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AIDS Scare at Tiny College Shakes Town

Health: S. Dakota officials say dozens, maybe hundreds, have been exposed to HIV at campus. A basketball player is charged with spreading the virus.


HURON, S.D. — Here they are, college students from big cities in Texas and Florida, Michigan and Arizona, living in a frozen farm town where the most lively clubs around are the American Legion and the Veterans of Foreign Wars.

They are young and feel invincible. And they are bored.

So, many students at SiTanka Huron University party just about every night. They dance. They drink. And in an endless, reckless game, they pair off--for a night or for an hour--with a new face. Or, when there are no more new faces, with a familiar one.

Sure, they've learned about condoms and AIDS in high school and again--several times--at college. "But, being drunk.... And your hormones are so raging," said freshman Tony Dawkins. "It's just like, oh, forget about it."

Forgetting is impossible now.

Nikko Briteramos--a freshman and a friend--was led into court Monday in a blue jail jumpsuit, charged with five counts of intentionally exposing his new girlfriend to AIDS through unprotected sex after learning late last month that he was infected with HIV.

His hands were cuffed in front of him and shackled to his leather belt. He was not permitted to talk to the two dozen friends who came to show support. He is facing the possibility of 75 years in state prison.

Briteramos has given health officials the names of at least 10 other women with whom he has had unprotected sex in recent months. Two have tested positive for HIV. Those two have listed 50 recent partners between them.

Authorities say there are dozens, quite possibly hundreds more, who may have been exposed to the deadly virus through the web of sexual contacts that linked many of the 400 students on this small private campus--and some "townies" in the community beyond.

"It's just pretty much everybody gets drunk and looks for someone to hook up with. But there's a very limited pool, so you just go around and around," freshman Matt Ratliff said as he gulped some milk in a beat-up dorm hall that smelled of marijuana.

Through Sunday, at least 135 people had been tested. Some results may not be back for weeks.

The open promiscuity has stunned many in this conservative churchgoing community of 12,000. It also has laid bare tensions between locals and the university.

A fixture in Huron for 120 years, the university--now owned by the Cheyenne River Sioux tribe--is welcomed for the scores of jobs it provides. But there is an undercurrent of unease, too, because at least half of the undergraduates come from out of state, recruited for the Screaming Eagle athletic teams and given scholarships to cover the $9,500 annual tuition.

Many of these outsiders are black. Many come from big cities. On both counts, they're viewed with suspicion in this wide-open Plains state that, outside of the Native American reservations, is virtually all white.

The AIDS scare has only fueled those doubts. "This is indicative of things that happen in the big city. We import them because we import people from the big city," said Al Farrell, 62, who taught business at the university for years.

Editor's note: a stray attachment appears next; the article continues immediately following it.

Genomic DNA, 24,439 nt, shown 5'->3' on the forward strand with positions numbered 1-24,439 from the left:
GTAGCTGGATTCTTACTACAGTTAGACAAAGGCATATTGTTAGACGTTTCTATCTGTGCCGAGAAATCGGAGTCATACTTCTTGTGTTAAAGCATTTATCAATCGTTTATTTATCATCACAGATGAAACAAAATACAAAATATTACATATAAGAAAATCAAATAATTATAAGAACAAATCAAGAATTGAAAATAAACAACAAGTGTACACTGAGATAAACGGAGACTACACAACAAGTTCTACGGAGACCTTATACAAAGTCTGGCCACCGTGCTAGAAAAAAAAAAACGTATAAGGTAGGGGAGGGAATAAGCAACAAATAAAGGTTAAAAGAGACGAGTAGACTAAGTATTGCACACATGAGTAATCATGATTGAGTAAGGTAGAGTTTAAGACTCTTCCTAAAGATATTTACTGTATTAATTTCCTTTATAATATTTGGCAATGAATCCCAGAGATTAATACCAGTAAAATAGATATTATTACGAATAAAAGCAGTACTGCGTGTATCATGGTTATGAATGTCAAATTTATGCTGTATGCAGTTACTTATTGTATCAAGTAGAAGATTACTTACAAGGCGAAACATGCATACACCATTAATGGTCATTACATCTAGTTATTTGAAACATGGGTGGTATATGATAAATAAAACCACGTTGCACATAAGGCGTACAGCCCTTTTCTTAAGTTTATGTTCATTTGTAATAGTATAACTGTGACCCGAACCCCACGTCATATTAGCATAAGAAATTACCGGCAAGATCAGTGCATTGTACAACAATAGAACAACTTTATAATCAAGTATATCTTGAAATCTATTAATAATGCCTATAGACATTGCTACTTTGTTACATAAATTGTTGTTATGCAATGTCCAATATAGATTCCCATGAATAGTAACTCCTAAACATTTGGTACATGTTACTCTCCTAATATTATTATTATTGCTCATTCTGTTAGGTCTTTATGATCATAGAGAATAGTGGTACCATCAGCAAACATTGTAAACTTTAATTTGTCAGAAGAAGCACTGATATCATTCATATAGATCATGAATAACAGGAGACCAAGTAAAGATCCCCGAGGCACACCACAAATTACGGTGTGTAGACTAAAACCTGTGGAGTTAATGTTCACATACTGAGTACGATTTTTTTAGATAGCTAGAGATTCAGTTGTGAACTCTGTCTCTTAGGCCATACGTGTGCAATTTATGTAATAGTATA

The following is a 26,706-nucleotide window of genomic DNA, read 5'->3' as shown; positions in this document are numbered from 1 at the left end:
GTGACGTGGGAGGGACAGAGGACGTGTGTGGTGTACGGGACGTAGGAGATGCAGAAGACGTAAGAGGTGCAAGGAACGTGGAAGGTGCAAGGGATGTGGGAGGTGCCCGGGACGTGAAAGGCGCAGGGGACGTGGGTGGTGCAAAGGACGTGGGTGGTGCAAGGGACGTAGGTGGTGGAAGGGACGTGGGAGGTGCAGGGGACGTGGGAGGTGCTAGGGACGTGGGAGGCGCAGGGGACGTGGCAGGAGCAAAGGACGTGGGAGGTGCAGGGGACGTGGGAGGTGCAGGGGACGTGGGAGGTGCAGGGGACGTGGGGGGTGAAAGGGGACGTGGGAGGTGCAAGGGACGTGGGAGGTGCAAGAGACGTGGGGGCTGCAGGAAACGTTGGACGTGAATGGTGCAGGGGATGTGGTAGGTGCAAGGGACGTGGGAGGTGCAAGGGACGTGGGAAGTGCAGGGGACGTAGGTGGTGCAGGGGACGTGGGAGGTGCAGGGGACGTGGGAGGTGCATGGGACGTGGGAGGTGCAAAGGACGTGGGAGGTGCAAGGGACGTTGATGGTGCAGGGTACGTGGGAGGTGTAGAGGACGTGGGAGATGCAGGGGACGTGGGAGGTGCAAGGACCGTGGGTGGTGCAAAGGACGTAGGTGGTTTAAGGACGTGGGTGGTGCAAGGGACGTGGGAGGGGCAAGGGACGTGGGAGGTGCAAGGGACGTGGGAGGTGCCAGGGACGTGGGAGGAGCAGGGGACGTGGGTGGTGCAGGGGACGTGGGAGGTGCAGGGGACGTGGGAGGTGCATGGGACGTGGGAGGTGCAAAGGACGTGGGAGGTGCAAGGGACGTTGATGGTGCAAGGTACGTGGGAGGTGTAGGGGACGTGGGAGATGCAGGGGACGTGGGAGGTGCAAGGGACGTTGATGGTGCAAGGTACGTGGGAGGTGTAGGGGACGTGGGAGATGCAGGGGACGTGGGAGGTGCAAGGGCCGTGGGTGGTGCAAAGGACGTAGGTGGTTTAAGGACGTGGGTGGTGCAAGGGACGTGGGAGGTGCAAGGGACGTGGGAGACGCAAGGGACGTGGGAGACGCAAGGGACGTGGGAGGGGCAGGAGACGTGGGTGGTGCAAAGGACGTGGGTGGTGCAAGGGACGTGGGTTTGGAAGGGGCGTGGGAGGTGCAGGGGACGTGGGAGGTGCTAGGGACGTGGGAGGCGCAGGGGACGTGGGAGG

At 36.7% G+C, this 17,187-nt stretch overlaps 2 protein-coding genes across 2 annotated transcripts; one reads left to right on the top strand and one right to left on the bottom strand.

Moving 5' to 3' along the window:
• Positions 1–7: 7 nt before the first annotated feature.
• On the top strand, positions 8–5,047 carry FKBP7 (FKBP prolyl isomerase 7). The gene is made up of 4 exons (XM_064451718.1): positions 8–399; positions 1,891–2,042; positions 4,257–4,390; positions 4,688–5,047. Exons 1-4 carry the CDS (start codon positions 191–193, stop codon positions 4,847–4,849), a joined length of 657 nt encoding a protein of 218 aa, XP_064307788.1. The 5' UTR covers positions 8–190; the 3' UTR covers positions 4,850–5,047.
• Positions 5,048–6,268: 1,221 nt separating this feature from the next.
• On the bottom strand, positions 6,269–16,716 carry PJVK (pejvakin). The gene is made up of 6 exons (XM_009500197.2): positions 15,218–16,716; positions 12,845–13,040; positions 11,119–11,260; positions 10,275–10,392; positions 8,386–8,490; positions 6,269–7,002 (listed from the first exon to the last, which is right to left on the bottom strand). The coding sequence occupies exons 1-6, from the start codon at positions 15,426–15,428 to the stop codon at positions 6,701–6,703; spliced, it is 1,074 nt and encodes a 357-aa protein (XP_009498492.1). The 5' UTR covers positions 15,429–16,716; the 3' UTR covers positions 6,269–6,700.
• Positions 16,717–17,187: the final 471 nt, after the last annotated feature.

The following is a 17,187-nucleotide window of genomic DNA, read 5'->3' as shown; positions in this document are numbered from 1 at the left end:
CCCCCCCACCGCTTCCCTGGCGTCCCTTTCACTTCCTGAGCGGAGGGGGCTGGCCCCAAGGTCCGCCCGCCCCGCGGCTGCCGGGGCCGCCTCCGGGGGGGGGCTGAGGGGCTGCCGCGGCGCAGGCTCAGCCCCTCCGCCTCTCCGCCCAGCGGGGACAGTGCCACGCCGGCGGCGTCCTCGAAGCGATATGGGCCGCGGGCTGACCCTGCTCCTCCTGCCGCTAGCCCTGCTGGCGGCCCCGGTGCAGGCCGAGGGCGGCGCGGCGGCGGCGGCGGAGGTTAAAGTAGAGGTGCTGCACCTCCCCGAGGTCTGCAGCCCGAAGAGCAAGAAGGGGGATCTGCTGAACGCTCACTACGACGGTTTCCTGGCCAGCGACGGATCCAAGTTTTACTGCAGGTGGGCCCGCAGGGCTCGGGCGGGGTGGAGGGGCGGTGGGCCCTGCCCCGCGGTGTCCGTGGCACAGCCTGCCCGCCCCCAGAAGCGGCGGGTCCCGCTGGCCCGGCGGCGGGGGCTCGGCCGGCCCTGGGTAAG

A few old-timers openly tag black students as the source of most trouble. But there are many more in town who say they welcome the diversity. Many African American students say they have encountered little racism here.

Still, there is an undeniable clash of cultures when kids who have grown up in Chicago or Fort Worth set down roots in Huron.

The downtown strip is hopping compared to most small Midwest towns--but it's hopping with farm machinery outlets and clip 'n' curl beauty salons. There's a full calendar of cultural events, but they're along the lines of the state bridge championship, the Kiwanis Club variety show and the Huron gun club shoot. The bowling alley is about as good as it gets for a young person's night on the town.

So students tend to do a lot of complaining that there's nothing to do except party in off-campus apartments.

"There's only, what, 21 or 22 streets in Huron?" said Wildmike Pata, a wrestler from West Palm Beach, Fla.

For all the grumbling, however, students often come to view Huron as a haven, far from the violence and temptations they grew up with in rougher cities. "I didn't hear my first police siren here until January," marveled Tony Dawkins, 18, a freshman from Benton Harbor, Mich. Briteramos' arrest shattered that trust in Huron as a world apart.

The 6-foot-7 basketball star found out he was HIV-positive in late March when he attempted to donate blood.

Under South Dakota's confidentiality rules, no one would have known of Briteramos' infection had state health officials not stopped by his dorm on Thursday to interview him about his sexual partners. He answered the door in his boxer shorts and refused to let them in--asking them instead to meet him in a nearby bathroom to talk, prosecutor Michael Moore said.

One of the health officials stayed in the hall and saw a young woman scurry out of Briteramos' room, Moore said. He was arrested that afternoon.

Prosecutors allege that Briteramos had sex with the woman at least five times since learning of his HIV infection--including the day of his arrest. She has not tested positive for HIV, but it can take up to six months for the virus to surface.

In South Dakota--and in 20 other states--it is a crime for individuals who know they are HIV-positive to engage in unprotected sex without informing their partners.

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